The Sunday, July 24 worship gathering of the illegal Chinese church marks the highest number of arrests since April during its third week of meeting outdoors. It was the 16th consecutive week that Shouwang attempted to gather outdoors.
Although Shouwang meets more than 1,000 miles away from the scene of the July 23 train accident that left 39 dead according to a Shanghai Daily report, the church says it is praying for the suffering families.
Shouwang, an illegal church, has met each week in an open-air plaza in northwest Beijing since members were evicted from the church's leased meeting space in April.
In China, churches must register with the government and join the Three-Self Patriotic Movement to be considered legal. But with registration comes restrictions on baptisms, Sunday School and evangelism, said Bob Fu, president and founder of ChinaAid.
"May our Lord have mercy on each person who suffered terror and sorrow in this disaster, on each family who lost their beloved ones in this disaster and on our country as she is suffering from so many disasters," Shouwang said in a statement published by ChinaAid, a group that monitors religious freedom in China. "We particularly come to the seat of the Most High, and make supplications, prayers, intercessions and thanksgivings for our fellow citizens and for all who are in high positions of this country, so that we may lead a quiet and peaceable life in all godliness and dignity."
The 35 people arrested, which included a pastor, two members of another illegal church (Xinshu Church), and a man from Shanghai, were not released as quickly as had been the case in recent weeks. Previously, church members were sent home by the next day, but after the last meeting some were not released until Tuesday, two days after the church gathered outdoors.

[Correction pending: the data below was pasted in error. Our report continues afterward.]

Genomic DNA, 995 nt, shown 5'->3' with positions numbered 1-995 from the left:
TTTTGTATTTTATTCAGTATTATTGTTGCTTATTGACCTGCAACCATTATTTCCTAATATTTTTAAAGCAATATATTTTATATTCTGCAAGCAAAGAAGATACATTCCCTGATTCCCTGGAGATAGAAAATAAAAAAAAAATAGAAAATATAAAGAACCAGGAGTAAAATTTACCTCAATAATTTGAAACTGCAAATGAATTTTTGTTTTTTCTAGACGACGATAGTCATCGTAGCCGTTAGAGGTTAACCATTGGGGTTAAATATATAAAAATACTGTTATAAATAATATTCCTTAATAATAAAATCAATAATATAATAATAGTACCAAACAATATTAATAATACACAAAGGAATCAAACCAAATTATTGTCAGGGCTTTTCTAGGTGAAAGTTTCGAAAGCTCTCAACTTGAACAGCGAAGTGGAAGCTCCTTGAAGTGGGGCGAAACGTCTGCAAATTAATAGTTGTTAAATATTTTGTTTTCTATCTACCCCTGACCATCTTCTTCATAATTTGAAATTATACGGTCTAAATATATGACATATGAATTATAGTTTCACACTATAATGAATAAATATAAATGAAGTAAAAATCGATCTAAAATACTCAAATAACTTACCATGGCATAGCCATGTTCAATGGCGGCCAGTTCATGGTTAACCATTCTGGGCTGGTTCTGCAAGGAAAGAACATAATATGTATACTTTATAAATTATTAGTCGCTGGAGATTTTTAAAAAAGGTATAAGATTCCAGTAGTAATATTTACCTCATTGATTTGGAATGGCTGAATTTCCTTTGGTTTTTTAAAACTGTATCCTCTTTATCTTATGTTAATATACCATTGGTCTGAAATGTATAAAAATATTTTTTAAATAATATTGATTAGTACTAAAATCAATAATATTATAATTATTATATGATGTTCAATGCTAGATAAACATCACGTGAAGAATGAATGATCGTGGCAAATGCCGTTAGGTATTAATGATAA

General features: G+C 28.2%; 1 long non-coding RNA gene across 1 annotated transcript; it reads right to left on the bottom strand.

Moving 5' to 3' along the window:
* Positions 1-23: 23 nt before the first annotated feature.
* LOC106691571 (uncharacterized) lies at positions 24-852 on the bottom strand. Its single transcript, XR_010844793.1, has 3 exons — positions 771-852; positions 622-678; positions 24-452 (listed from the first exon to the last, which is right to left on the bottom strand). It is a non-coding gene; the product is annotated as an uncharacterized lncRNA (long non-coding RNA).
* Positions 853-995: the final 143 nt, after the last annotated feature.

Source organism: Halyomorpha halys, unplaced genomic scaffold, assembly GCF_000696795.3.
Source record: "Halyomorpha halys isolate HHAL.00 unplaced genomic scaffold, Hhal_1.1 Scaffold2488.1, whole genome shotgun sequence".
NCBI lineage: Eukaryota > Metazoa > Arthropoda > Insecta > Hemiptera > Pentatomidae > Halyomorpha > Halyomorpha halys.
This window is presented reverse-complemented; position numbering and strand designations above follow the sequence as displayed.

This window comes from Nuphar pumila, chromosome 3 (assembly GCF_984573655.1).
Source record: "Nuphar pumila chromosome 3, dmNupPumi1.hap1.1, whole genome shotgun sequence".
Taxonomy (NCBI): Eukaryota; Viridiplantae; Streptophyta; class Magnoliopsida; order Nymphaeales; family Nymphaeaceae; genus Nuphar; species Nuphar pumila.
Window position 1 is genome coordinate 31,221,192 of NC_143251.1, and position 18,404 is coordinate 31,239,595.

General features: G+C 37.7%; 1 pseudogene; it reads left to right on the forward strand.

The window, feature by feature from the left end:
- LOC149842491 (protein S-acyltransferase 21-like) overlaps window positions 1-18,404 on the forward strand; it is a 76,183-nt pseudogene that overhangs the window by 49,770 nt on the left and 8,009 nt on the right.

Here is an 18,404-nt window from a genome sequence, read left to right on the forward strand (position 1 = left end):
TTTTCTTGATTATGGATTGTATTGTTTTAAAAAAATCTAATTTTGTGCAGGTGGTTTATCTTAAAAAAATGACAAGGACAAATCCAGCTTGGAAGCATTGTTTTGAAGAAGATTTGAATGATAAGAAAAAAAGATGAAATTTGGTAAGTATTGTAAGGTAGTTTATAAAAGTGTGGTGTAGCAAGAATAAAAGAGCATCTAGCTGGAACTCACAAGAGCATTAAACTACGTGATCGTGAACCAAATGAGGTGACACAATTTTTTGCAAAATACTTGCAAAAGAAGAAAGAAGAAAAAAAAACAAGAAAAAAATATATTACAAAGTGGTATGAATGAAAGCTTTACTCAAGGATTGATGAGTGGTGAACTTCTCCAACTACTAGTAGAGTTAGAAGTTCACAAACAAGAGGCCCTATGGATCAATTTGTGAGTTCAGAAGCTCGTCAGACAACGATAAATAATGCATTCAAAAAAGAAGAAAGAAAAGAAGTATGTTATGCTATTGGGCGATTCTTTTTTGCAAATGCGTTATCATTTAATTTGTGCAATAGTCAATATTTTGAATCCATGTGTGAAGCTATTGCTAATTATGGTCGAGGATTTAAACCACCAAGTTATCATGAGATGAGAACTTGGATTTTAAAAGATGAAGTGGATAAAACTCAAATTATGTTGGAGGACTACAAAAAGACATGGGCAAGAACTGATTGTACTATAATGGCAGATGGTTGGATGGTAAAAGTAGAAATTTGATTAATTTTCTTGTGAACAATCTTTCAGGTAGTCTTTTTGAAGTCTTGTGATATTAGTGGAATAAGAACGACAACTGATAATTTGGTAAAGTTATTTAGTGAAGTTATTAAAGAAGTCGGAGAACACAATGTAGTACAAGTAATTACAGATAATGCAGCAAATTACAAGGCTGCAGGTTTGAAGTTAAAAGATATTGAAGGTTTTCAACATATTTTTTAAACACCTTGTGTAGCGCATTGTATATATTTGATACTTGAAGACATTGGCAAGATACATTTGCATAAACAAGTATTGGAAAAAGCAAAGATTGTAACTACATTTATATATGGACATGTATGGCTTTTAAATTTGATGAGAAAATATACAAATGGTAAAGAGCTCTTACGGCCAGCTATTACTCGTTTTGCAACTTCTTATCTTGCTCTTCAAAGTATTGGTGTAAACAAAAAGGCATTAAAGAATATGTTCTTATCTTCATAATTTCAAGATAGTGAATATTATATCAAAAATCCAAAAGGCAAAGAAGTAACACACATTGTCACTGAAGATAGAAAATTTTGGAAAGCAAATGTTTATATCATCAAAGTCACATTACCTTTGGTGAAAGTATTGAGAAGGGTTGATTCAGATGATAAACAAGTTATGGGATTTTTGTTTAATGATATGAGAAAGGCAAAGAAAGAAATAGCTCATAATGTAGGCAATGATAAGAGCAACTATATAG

Police had some of the arrested Christians sign a statement saying they would no longer attend the outdoor worship meetings and others were asked for their address so the police could keep them under watch, ChinaAid said.
In addition to the 35 arrests, police detained a church member at a hotel the Friday before the service and took three Christians into custody on Sunday who were visiting detained Shouwang attendees at the Haidian police station. These Shouwang related arrests, which raise the number to 39, show hostility from the police that have not been seen in past weeks of arrests, the church said.
Police also confiscated a quilt and other items from people visiting the detained Christians.
Shouwang said its members did not expect their confrontation with the government to last as long as they have, but they will continue to meet and worship despite persecution from the government.
"As the outdoor worship service is becoming a long-term event, it is proved to be a witness rather than a spur of the moment, a strategy or a political means," Shouwang said. "It witnesses that the Church only worships Christ as her Lord, and that she only belongs to our Lord, but not controlled by any forces or powers."
More than 160 people were arrested at the first outdoor meeting of Shouwang Church. The following shows the approximate arrests from the subsequent weeks: Week 2 (50 arrests), Week 3 (40), Week 4 (30), Week 5 (13), Week 6 (20), Week 7 (25), Week 8 (20), Week 9 (20), Week 10 (14), Week 11 (14), Week 12 (15), Week 13 (19), Week 14 (26) and Week 15 (22).
Whitney Jones is a student at Union University in Jackson, Tenn., and an intern with Baptist Press.
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